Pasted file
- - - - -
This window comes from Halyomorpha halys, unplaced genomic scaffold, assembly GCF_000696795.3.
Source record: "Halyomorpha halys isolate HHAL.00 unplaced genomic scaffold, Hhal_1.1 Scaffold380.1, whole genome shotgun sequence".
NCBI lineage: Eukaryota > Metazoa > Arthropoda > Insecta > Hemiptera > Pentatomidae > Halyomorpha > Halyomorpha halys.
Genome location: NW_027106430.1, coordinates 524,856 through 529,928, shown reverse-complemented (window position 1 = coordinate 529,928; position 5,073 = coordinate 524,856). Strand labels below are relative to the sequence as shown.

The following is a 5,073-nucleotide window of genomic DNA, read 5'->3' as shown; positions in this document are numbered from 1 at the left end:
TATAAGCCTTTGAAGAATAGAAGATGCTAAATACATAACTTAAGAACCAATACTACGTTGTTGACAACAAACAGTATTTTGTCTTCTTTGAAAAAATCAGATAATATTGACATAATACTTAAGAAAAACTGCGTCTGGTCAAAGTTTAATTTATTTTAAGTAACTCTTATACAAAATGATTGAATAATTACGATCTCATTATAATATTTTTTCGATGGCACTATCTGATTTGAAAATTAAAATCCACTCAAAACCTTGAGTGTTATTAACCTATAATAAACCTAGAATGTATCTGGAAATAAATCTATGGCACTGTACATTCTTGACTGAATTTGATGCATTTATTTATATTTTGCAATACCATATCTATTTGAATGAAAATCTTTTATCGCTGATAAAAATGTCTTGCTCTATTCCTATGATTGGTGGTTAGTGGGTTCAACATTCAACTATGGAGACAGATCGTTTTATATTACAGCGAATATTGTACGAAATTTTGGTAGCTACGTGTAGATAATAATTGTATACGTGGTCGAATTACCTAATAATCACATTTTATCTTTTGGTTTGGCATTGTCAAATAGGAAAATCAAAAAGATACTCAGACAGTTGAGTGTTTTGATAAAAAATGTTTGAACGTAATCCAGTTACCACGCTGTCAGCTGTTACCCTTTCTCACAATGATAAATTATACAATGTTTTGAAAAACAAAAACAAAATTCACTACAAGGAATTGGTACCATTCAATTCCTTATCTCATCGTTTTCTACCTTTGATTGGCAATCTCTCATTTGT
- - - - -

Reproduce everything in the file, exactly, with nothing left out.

This window comes from Halyomorpha halys, unplaced genomic scaffold, assembly GCF_000696795.3.
Source record: "Halyomorpha halys isolate HHAL.00 unplaced genomic scaffold, Hhal_1.1 Scaffold380.1, whole genome shotgun sequence".
NCBI lineage: Eukaryota > Metazoa > Arthropoda > Insecta > Hemiptera > Pentatomidae > Halyomorpha > Halyomorpha halys.
Genome location: NW_027106430.1, coordinates 524,856 through 529,928, shown reverse-complemented (window position 1 = coordinate 529,928; position 5,073 = coordinate 524,856). Strand labels below are relative to the sequence as shown.

The following is a 5,073-nucleotide window of genomic DNA, read 5'->3' as shown; positions in this document are numbered from 1 at the left end:
TATAAGCCTTTGAAGAATAGAAGATGCTAAATACATAACTTAAGAACCAATACTACGTTGTTGACAACAAACAGTATTTTGTCTTCTTTGAAAAAATCAGATAATATTGACATAATACTTAAGAAAAACTGCGTCTGGTCAAAGTTTAATTTATTTTAAGTAACTCTTATACAAAATGATTGAATAATTACGATCTCATTATAATATTTTTTCGATGGCACTATCTGATTTGAAAATTAAAATCCACTCAAAACCTTGAGTGTTATTAACCTATAATAAACCTAGAATGTATCTGGAAATAAATCTATGGCACTGTACATTCTTGACTGAATTTGATGCATTTATTTATATTTTGCAATACCATATCTATTTGAATGAAAATCTTTTATCGCTGATAAAAATGTCTTGCTCTATTCCTATGATTGGTGGTTAGTGGGTTCAACATTCAACTATGGAGACAGATCGTTTTATATTACAGCGAATATTGTACGAAATTTTGGTAGCTACGTGTAGATAATAATTGTATACGTGGTCGAATTACCTAATAATCACATTTTATCTTTTGGTTTGGCATTGTCAAATAGGAAAATCAAAAAGATACTCAGACAGTTGAGTGTTTTGATAAAAAATGTTTGAACGTAATCCAGTTACCACGCTGTCAGCTGTTACCCTTTCTCACAATGATAAATTATACAATGTTTTGAAAAACAAAAACAAAATTCACTACAAGGAATTGGTACCATTCAATTCCTTATCTCATCGTTTTCTACCTTTGATTGGCAATCTCTCATTTGT